2 λ p ( x ) [ u x ε ( t , x ) ] 2 d x + λ p ( x ) [ u x ε ( t , x ) ] 2 d x = ε p ( x ) [ u 2 x ε ( t , x ) ] 2 d x + [ 2 ε C 2 p ( x ) + 3 p ( x ) p ( x ) p ( x ) λ p ( x ) ] [ u x ε ( t , x ) ] 2 d x + [ 2 ε C 1 p ( x ) ] [ u ε ( t , x ) ] 2 d x C 5 ( 1 + | u ε ( t , x ) | L 2 ( ) 6 ) = ε p ( x ) [ u 2 x ε ( t , x ) ] 2 d x + [ ( 2 ε C 2 λ + 2 ) p ( x ) p ( x ) ] [ u x ε ( t , x ) ] 2 d x

+ [ 2 ε C 1 p ( x ) ] [ u ε ( t , x ) ] 2 d x C 5 ( 1 + | u ε ( t , x ) | L 2 ( ) 6 ) ε p ( x ) [ u 2 x ε ( t , x ) ] 2 d x + [ 2 δ 1 ε C 2 + δ 1 ( λ 2 ) δ 2 ] [ u x ε ( t , x ) ] 2 d x + [ 2 ε C 1 p ( x ) ] [ u ε ( t , x ) ] 2 d x C 5 ( 1 + | u ε ( t , x ) | L 2 ( ) 6 ) ε δ [ u 2 x ε ( t , x ) ] 2 d x + 2 δ 1 ε C 2 [ u x ε ( t , x ) ] 2 d x [ 2 ε C 1 + δ 3 ] [ u ε ( t , x ) ] 2 d x C 5 ( 1 + λ 6 ) . (3.3)

Let { e 1 } i be an orthonormal basis in L 2 ( ) . Then there exists a constant C 4 > 0 , such that

Tr ( F ( u ) Φ ( u ) [ Φ ( u ) ] * ) = 2 i p ( x ) | Φ ( u ε ( t , x ) ) e i ( x ) | 2 d x C 4 | Φ ( u ε ( t , x ) ) | L 0 2 ( L 2 ( X ) ) 2 (3.4)

(by (2.2)) C 6 ( κ 1 | u ε ( t , x ) | L 2 ( X ) 2 + κ 2 ) 2 .

Due to (3.3) and (3.4) we have

E F ( u ε ( t , x ) ) F ( u 0 ε ) ε δ E 0 t [ u 2 x ε ( t , x ) ] 2 d x 2 δ 1 ε C 2 E 0 t [ u x ε ( t , x ) ] 2 d x + [ 2 ε C 1 + δ 3 ] E 0 t [ u ε ( t , x ) ] 2 d x + t C 5 ( 1 + λ 6 ) + C 6 E 0 t ( κ 1 | u ε ( t , x ) | L 2 ( ) 2 + κ 2 ) 2 d t ,

so,

E F ( u ε ( t , x ) ) + ε δ E 0 t [ u 2 x ε ( t , x ) ] 2 d x d t + 2 δ 1 ε C 2 E 0 t [ u x ε ( t , x ) ] 2 d x d t F ( u 0 ε ) + [ 2 ε C 1 + δ 3 ] E 0 t [ u ε ( t , x ) ] 2 d x d t + C 5 t ( 1 + λ 6 ) + C 6 E 0 t ( κ 1 | u ε ( t , x ) | L 2 ( ) 2 + κ 2 ) 2 d t = F ( u 0 ε ) + [ 2 ε C 1 + δ 3 ] t λ 2 + C 5 t ( 1 + λ 6 ) + C 6 t ( κ 1 λ 2 + κ 2 ) 2 F ( u 0 ε ) + [ 2 ε C 1 + δ 3 ] T λ 2 + C 5 T ( 1 + λ 6 ) + C 6 T ( κ 1 λ 2 + κ 2 ) 2 ε C 7 + C 8 .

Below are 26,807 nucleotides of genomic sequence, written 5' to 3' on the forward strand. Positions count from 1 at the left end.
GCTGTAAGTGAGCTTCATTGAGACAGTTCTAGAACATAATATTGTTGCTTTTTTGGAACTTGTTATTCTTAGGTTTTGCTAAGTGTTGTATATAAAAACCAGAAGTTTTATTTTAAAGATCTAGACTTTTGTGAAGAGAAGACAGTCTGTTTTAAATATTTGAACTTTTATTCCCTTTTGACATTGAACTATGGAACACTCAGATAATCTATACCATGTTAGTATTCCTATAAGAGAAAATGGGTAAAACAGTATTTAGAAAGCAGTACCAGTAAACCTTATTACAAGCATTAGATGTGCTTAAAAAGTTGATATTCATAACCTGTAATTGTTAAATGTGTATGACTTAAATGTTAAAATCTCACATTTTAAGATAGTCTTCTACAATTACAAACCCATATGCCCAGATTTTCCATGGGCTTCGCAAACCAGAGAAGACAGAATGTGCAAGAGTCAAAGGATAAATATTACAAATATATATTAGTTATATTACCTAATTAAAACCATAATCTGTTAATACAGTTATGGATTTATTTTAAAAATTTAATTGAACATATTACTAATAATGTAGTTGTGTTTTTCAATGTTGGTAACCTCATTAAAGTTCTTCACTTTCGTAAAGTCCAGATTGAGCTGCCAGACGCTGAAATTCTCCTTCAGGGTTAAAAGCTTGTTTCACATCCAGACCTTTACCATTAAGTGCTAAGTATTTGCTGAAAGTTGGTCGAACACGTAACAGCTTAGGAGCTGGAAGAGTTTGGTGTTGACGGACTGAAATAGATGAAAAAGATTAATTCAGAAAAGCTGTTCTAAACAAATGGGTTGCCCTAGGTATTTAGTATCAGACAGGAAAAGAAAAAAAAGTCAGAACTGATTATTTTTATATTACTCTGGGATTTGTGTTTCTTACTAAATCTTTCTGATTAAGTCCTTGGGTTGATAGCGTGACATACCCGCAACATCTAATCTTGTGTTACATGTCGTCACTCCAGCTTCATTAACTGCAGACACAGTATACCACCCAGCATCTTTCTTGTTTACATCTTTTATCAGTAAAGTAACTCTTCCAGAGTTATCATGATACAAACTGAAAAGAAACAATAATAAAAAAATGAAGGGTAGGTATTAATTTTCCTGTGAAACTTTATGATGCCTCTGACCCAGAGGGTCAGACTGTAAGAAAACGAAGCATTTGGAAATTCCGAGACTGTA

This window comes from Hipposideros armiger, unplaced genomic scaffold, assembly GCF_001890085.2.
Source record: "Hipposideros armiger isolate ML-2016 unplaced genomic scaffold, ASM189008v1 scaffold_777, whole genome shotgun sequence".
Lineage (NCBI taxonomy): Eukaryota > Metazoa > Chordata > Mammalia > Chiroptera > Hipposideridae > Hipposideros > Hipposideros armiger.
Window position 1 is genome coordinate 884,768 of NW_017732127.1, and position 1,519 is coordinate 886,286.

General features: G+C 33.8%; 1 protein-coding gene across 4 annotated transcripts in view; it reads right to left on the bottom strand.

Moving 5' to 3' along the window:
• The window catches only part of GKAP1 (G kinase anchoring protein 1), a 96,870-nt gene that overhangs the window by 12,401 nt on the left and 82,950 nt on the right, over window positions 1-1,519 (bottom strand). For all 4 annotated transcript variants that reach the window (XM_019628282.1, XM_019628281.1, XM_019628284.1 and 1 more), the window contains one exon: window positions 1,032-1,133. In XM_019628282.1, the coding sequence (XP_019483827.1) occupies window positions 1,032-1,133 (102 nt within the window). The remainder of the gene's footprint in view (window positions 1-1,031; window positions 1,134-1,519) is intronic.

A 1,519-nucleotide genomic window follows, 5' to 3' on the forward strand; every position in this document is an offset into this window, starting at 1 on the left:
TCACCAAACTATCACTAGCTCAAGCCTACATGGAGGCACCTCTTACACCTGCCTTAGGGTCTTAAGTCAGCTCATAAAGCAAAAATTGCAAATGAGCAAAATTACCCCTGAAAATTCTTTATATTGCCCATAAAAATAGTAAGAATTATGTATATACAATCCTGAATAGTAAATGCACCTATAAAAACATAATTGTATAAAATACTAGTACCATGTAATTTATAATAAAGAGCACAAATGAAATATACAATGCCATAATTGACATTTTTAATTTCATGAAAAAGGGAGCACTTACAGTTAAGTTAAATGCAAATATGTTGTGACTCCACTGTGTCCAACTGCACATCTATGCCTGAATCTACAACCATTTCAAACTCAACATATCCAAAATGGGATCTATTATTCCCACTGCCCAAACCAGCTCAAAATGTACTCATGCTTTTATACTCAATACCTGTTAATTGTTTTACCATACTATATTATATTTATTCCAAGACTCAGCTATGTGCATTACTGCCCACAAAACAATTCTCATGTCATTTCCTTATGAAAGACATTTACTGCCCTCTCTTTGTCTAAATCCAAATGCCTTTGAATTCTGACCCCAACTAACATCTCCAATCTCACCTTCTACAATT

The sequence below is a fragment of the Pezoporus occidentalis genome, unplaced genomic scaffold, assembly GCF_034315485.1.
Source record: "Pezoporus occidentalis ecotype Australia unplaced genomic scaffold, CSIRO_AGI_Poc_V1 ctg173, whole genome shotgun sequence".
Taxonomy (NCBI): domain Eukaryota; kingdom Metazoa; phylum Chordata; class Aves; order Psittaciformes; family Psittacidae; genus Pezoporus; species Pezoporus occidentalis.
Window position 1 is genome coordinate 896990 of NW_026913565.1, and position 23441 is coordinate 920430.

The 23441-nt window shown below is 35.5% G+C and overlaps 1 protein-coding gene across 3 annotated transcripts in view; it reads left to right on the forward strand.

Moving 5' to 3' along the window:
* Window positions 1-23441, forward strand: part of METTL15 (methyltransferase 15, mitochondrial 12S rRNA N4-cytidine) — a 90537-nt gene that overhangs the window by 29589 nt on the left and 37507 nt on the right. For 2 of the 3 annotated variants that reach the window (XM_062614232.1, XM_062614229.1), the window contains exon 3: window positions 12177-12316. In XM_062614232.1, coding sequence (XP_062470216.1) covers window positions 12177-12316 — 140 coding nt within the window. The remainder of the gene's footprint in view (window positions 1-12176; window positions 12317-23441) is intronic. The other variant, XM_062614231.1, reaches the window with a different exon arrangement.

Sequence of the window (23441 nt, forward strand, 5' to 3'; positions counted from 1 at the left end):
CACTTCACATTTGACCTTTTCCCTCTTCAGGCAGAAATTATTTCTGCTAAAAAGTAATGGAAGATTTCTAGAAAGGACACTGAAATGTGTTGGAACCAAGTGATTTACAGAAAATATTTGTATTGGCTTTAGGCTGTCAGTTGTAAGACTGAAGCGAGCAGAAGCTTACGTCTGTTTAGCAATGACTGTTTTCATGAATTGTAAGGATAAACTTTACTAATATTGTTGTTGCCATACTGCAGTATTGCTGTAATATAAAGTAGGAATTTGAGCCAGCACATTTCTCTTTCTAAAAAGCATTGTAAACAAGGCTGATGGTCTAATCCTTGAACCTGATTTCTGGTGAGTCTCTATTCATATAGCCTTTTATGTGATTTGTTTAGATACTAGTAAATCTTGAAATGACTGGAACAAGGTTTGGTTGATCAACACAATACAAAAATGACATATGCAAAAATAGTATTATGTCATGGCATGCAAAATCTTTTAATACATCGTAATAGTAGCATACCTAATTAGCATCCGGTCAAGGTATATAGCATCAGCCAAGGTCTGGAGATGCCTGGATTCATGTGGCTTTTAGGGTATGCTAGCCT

Let ε 0 > 0 be fixed. Then for all 0 < ε < ε 0 one has

ε E ( | u ε ( t , x ) | L 2 ( 0, T ; H 2 ( X ) ) 2 ) = ε E 0 T [ u ε ( t , x ) ] 2 d x d t + ε E 0 T [ u 2 x ε ( t , x ) ] 2 d x d t ε T λ 2 + ε E 0 T [ u 2 x ε ( t , x ) ] 2 d x d t = ε T λ 2 + ε E 0 T 1 δ δ [ u 2 x ε ( t , x ) ] 2 d x d t ε T λ 2 + 1 δ ε δ E 0 T [ u 2 x ε ( t , x ) ] 2 d x ε T λ 2 + 1 δ ε ( ε C 7 ( T ) + C 8 ( T ) ) ε 0 T λ 2 + ε 0 2 C 7 ( T ) + ε 0 C 8 ( T ) δ ,

what proves (2.5). Moreover one has

E ( | u ε ( t , x ) | L 2 ( 0, T ; H 1 ( k , k ) ) 2 ) = E 0 T k k [ u ε ( t , x ) ] 2 d x d t + E 0 T k k [ u x ε ( t , x ) ] 2 d x d t ε T λ 2 + E 0 T k k [ u x ε ( t , x ) ] 2 d x ε T λ 2 + E 0 T [ u x ε ( t , x ) ] 2 d x ε T λ 2 + 1 2 δ 1 ε C 2 2 δ 1 ε C 2 E 0 T [ u x ε ( t , x ) ] 2 d x ε T λ 2 + 1 2 δ 1 ε C 2 ( ε C 7 ( T ) + C 8 ( T ) ) ε 0 T λ 2 + ε 0 C 7 ( T ) + C 8 ( T ) 2 δ 1 ε 0 C 2 ,

what proves inequality (2.6). □

Proof of Lemma 2.3. Let k be arbitrary fixed and let 0 < ε < ε 0 . Then

u ε ( t , x ) = u 0 ε ( x ) 0 t [ ε u 4 x ε ( t , x ) + u 3 x ε ( t , x ) + u ε ( t , x ) u x ε ( t , x ) + 3 u x ε ( t , x ) u 2 x ε ( t , x ) + u ε ( t , x ) u 3 x ε ( t , x ) ] d s + 0 t ( Φ ( u ε ( s , x ) ) ) d W ( s ) . (3.5)

Denote

J 1 : = u 0 ε ( x ) ; J 2 : = ε 0 t u 4 x ε ( t , x ) d s ; J 3 : = 0 t u ε ( s , x ) u x ε ( s , x ) d s ; J 4 : = 0 t u 3 x ε ( t , x ) d s ; J 5 : = ( 3 0 t u x ε ( s , x ) u 2 x ε ( t , x ) d s + 0 t u ε ( t , x ) u 3 x ε ( t , x ) d s ) ; J 6 : = 0 t ( Φ ( u ε ( t , x ) ) ) d W ( s ) .

There exists a constant C 1 > 0 , that E | J 1 | W 1 , 2 ( 0 , T , H 2 ( k , k ) ) 2 = C 1 .

There exists a constant C 2 > 0 , such that

| ε u 4 x ε ( t , x ) | H 2 ( k , k ) = ε | u 4 x ε ( s , x ) | H 2 ( k , k ) C 2 ε | u ε ( s , x ) | H 2 ( k , k ) .

Therefore, due to Lemma 2.2, we can write

E | ε u 4 x ε ( t , x ) | L 2 ( 0, T ; H 2 ( k , k ) ) 2 = E 0 T | ε u 4 x ε ( t , x ) | H 2 ( k , k ) 2 d s C 2 2 ε 2 E 0 T | u ε ( s , x ) | H 2 ( k , k ) 2 d s C 3 ( k ) , where C 3 ( k ) > 0.

So, there exists a constant C 4 ( k ) > 0 , such that

E | J 2 | W 1,2 ( 0, T , H 2 ( k , k ) ) 2 C 4 ( k ) .

Now, we use the result from ( [19] , p. 243). There exists a constant C 5 ( k ) > 0 , that the following inequality holds

| u ε ( s , x ) u x ε ( s , x ) | H 1 ( k , k ) C 5 ( k ) | u ε ( s , x ) | L 2 ( k , k ) 3 2 | u ε ( s , x ) | H 1 ( k , k ) 1 2 . (3.6)

This estimate implies the existence of a constant C 8 ( k ) > 0 , such that

| u ε ( s , x ) u x ε ( s , x ) | H 2 ( k , k ) = | u ε ( s , x ) u x ε ( s , x ) | H 2 ( k , k ) C 6 | u ε ( s , x ) u x ε ( s , x ) | H 1 ( k , k ) C 7 ( k ) | u ε ( s , x ) | L 2 ( k , k ) 3 2 | u ε ( s , x ) | H 1 ( k , k ) 1 2 C 7 ( k ) | u ε ( s , x ) | L 2 ( k , k ) | u ε ( s , x ) | L 2 ( k , k ) 1 2 | u ε ( s , x ) | H 1 ( k , k ) 1 2 C 7 ( k ) [ ( 2 k λ 2 ) 1 2 ] | u ε ( s , x ) | H 1 ( k , k ) 1 2 C 8 ( k ) λ | u ε ( s , x ) | H 1 ( k , k ) .

Due to Lemma 2.2 there exists a constant C 9 ( k ) > 0 , that we can write